Starting at age 20, everyone should have their cholesterol checked at least every 5 years. Children and teens who have a family history of early heart disease or high cholesterol (total cholesterol above 240 mg/dL) should be screened sooner.
A fasting lipid profile (also called lipoprotein profile) is a detailed blood test for cholesterol. You will need to fast for 9 - 12 hours prior to the test. This test includes:
- LDL level -- this is the "bad" cholesterol that sticks to your arteries and can cause blockage.
- HDL level -- this is the "good" cholesterol that helps to prevent build up in your arteries.
- Triglyceride level -- this is another type of fat in your blood that can lead to atherosclerosis.
- Total cholesterol
The lipid profile will be done by drawing a blood sample from your arm and will then be sent to a laboratory for analysis.
For initial screening, your doctor may take a blood sample even if you have not fasted. In this case, the doctor will look at only the total and HDL cholesterols. If the total is 200 mg/dL (or above) or the HDL is below 40 mg/dL, the doctor will also order a fasting lipid profile.
The following charts will help you understand what your blood results mean. Keep in mind, though, that your underlying risk for heart disease is what gives these numbers their significance. Virtually all cholesterol levels should be treated for those at the highest risk.
The term "high" cholesterol generally refers to having high total or high LDL levels. Remember, your LDL level is usually the one doctors are most concerned about.
LDL cholesterol levels -- bad cholesterol
According to the National Heart, Lung, and Blood Institute, your LDL cholesterol level is a better indicator of your risk for a heart attack and stroke than total cholesterol. The lower your LDL, the lower your risk for heart disease or stroke. LDL cholesterol less than 100 mg/dL (or less than 70 mg/dL in some cases) is considered optimal. For some people with LDL levels below 100 mg/dL, statin drugs (used to lower cholesterol) may still be very useful for preventing heart disease. Virtually all cholesterol levels benefit from treatment in those who are at the highest risk for heart disease. If you already have heart disease plus another strong risk factor for heart problems, like diabetes, current cigarette smoking, poorly controlled high blood pressure, or the metabolic syndrome (high triglycerides, low HDL cholesterol, and obesity), you should strive to bring your LDL cholesterol below 70 mg/dL.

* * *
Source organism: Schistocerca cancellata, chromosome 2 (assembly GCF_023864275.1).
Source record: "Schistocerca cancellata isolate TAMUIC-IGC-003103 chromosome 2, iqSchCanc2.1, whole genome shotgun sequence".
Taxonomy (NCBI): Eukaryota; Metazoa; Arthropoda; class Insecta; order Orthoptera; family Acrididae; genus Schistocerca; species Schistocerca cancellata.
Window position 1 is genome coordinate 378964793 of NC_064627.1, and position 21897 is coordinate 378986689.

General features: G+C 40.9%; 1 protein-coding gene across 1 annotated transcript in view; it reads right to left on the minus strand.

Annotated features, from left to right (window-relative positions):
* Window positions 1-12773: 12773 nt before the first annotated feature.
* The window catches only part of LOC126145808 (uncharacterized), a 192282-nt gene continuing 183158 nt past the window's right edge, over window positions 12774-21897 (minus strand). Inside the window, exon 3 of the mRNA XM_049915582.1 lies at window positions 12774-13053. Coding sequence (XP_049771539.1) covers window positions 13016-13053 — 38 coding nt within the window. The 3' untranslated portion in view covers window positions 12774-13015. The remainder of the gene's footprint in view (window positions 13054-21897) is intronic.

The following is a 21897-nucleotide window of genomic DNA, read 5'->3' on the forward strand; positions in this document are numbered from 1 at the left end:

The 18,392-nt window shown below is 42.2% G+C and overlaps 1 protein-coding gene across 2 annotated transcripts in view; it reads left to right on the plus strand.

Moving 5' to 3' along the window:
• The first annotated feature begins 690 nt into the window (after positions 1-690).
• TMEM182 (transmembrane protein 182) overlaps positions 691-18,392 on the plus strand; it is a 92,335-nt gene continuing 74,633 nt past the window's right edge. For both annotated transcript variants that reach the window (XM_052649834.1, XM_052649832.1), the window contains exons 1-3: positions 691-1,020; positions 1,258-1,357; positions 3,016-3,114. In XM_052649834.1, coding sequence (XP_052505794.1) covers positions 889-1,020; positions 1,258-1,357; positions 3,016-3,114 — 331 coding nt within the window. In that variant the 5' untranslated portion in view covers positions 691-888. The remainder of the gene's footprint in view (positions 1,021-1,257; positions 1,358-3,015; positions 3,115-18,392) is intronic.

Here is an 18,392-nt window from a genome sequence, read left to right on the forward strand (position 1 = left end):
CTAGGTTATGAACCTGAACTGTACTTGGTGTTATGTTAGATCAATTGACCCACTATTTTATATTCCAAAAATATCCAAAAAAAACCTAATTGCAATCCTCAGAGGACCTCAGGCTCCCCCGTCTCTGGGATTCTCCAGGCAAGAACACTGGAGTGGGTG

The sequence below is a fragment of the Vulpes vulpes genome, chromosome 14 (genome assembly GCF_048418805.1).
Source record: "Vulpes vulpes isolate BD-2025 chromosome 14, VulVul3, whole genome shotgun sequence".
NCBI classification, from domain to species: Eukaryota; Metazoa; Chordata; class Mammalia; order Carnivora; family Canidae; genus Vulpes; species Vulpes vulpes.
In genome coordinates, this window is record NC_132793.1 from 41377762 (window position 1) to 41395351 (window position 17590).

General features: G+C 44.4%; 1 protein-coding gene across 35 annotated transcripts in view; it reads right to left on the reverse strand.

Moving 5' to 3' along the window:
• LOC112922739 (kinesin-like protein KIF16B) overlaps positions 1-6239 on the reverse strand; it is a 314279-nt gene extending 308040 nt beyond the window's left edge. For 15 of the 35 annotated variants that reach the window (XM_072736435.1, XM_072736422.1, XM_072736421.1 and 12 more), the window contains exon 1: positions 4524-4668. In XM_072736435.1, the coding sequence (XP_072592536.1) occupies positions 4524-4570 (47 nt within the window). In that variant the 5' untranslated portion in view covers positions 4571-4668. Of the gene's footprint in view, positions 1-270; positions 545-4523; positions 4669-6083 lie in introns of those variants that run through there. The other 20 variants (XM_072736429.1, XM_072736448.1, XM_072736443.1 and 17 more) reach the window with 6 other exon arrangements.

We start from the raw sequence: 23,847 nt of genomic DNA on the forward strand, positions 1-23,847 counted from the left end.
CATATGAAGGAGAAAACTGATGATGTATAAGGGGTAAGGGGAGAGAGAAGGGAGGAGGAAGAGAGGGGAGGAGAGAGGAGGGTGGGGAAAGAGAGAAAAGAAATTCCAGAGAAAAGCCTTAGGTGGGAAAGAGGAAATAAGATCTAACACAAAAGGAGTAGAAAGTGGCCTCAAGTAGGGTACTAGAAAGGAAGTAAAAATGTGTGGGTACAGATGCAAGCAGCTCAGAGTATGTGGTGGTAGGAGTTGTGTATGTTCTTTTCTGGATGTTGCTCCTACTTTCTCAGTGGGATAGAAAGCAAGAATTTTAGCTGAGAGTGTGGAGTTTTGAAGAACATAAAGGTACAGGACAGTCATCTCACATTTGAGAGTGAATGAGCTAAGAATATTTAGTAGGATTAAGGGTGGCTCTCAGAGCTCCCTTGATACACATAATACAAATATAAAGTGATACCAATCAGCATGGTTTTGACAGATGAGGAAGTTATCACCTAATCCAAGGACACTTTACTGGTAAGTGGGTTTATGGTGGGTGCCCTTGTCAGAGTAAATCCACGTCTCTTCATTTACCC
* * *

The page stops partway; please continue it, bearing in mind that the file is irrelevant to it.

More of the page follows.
Women who are at high risk for heart disease should lower their LDL cholesterol below 70 mg/dL, recommends the American Heart Association.
Treatment recommendations for high cholesterol are based on your LDL levels and whether or not you already have heart disease or any risk factors for heart disease. Some people can lower their LDL by making basic diet and lifestyle changes. These changes include:
- Eating less saturated fat and cholesterol
- Following a weight management program
- Increasing physical activity